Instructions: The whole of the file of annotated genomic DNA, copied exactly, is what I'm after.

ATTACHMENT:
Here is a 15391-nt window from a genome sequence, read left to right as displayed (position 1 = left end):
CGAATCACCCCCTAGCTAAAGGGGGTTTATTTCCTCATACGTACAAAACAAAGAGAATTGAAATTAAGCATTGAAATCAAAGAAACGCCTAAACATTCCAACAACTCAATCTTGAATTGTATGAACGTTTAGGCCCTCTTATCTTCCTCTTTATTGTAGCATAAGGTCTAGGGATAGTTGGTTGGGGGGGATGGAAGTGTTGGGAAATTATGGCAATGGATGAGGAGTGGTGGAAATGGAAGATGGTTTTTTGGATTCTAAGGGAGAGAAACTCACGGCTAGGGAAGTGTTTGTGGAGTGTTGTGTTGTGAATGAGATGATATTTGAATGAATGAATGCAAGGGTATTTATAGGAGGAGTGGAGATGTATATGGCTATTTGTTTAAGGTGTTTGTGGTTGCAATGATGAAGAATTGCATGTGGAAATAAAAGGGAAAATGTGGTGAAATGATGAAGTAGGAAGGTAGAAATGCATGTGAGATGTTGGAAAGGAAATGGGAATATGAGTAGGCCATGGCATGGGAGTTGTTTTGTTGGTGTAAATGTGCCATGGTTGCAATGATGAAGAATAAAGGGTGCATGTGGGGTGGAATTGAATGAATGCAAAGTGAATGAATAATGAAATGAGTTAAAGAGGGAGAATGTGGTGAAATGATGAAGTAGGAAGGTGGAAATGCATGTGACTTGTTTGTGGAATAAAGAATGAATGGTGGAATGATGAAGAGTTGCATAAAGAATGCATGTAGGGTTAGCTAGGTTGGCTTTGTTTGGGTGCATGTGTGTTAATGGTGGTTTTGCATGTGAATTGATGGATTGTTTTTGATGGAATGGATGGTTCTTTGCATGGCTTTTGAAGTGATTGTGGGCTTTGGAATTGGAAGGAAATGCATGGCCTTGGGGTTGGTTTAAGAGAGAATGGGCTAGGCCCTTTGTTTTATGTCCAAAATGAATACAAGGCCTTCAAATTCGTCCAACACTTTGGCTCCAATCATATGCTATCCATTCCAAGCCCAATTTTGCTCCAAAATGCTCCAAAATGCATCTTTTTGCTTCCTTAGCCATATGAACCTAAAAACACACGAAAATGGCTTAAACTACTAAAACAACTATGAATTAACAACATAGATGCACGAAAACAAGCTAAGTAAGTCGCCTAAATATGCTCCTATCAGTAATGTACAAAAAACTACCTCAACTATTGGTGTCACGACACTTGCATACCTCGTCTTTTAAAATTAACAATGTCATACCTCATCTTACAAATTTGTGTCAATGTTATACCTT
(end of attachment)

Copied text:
Here is a 15391-nt window from a genome sequence, read left to right as displayed (position 1 = left end):
CGAATCACCCCCTAGCTAAAGGGGGTTTATTTCCTCATACGTACAAAACAAAGAGAATTGAAATTAAGCATTGAAATCAAAGAAACGCCTAAACATTCCAACAACTCAATCTTGAATTGTATGAACGTTTAGGCCCTCTTATCTTCCTCTTTATTGTAGCATAAGGTCTAGGGATAGTTGGTTGGGGGGGATGGAAGTGTTGGGAAATTATGGCAATGGATGAGGAGTGGTGGAAATGGAAGATGGTTTTTTGGATTCTAAGGGAGAGAAACTCACGGCTAGGGAAGTGTTTGTGGAGTGTTGTGTTGTGAATGAGATGATATTTGAATGAATGAATGCAAGGGTATTTATAGGAGGAGTGGAGATGTATATGGCTATTTGTTTAAGGTGTTTGTGGTTGCAATGATGAAGAATTGCATGTGGAAATAAAAGGGAAAATGTGGTGAAATGATGAAGTAGGAAGGTAGAAATGCATGTGAGATGTTGGAAAGGAAATGGGAATATGAGTAGGCCATGGCATGGGAGTTGTTTTGTTGGTGTAAATGTGCCATGGTTGCAATGATGAAGAATAAAGGGTGCATGTGGGGTGGAATTGAATGAATGCAAAGTGAATGAATAATGAAATGAGTTAAAGAGGGAGAATGTGGTGAAATGATGAAGTAGGAAGGTGGAAATGCATGTGACTTGTTTGTGGAATAAAGAATGAATGGTGGAATGATGAAGAGTTGCATAAAGAATGCATGTAGGGTTAGCTAGGTTGGCTTTGTTTGGGTGCATGTGTGTTAATGGTGGTTTTGCATGTGAATTGATGGATTGTTTTTGATGGAATGGATGGTTCTTTGCATGGCTTTTGAAGTGATTGTGGGCTTTGGAATTGGAAGGAAATGCATGGCCTTGGGGTTGGTTTAAGAGAGAATGGGCTAGGCCCTTTGTTTTATGTCCAAAATGAATACAAGGCCTTCAAATTCGTCCAACACTTTGGCTCCAATCATATGCTATCCATTCCAAGCCCAATTTTGCTCCAAAATGCTCCAAAATGCATCTTTTTGCTTCCTTAGCCATATGAACCTAAAAACACACGAAAATGGCTTAAACTACTAAAACAACTATGAATTAACAACATAGATGCACGAAAACAAGCTAAGTAAGTCGCCTAAATATGCTCCTATCAGTAATGTACAAAAAACTACCTCAACTATTGGTGTCACGACACTTGCATACCTCGTCTTTTAAAATTAACAATGTCATACCTCATCTTACAAATTTGTGTCAATGTTATACCTT